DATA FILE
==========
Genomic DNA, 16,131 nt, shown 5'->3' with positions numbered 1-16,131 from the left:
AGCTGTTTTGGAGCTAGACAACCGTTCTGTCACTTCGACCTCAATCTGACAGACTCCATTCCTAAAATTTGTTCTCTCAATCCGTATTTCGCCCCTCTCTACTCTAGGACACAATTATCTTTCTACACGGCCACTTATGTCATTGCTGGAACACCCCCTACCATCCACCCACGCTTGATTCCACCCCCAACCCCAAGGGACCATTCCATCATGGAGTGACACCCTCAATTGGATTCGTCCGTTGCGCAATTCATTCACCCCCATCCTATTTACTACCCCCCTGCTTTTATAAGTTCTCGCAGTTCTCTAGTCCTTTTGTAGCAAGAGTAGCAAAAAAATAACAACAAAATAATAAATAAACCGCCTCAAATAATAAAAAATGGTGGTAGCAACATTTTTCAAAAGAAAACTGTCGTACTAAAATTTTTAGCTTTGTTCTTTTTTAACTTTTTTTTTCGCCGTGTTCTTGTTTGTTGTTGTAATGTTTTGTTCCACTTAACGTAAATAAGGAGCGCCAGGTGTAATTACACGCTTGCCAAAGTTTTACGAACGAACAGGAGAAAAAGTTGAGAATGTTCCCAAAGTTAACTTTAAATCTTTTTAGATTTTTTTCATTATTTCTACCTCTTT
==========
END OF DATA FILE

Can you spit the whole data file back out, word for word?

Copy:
Genomic DNA, 16,131 nt, shown 5'->3' with positions numbered 1-16,131 from the left:
AGCTGTTTTGGAGCTAGACAACCGTTCTGTCACTTCGACCTCAATCTGACAGACTCCATTCCTAAAATTTGTTCTCTCAATCCGTATTTCGCCCCTCTCTACTCTAGGACACAATTATCTTTCTACACGGCCACTTATGTCATTGCTGGAACACCCCCTACCATCCACCCACGCTTGATTCCACCCCCAACCCCAAGGGACCATTCCATCATGGAGTGACACCCTCAATTGGATTCGTCCGTTGCGCAATTCATTCACCCCCATCCTATTTACTACCCCCCTGCTTTTATAAGTTCTCGCAGTTCTCTAGTCCTTTTGTAGCAAGAGTAGCAAAAAAATAACAACAAAATAATAAATAAACCGCCTCAAATAATAAAAAATGGTGGTAGCAACATTTTTCAAAAGAAAACTGTCGTACTAAAATTTTTAGCTTTGTTCTTTTTTAACTTTTTTTTTCGCCGTGTTCTTGTTTGTTGTTGTAATGTTTTGTTCCACTTAACGTAAATAAGGAGCGCCAGGTGTAATTACACGCTTGCCAAAGTTTTACGAACGAACAGGAGAAAAAGTTGAGAATGTTCCCAAAGTTAACTTTAAATCTTTTTAGATTTTTTTCATTATTTCTACCTCTTT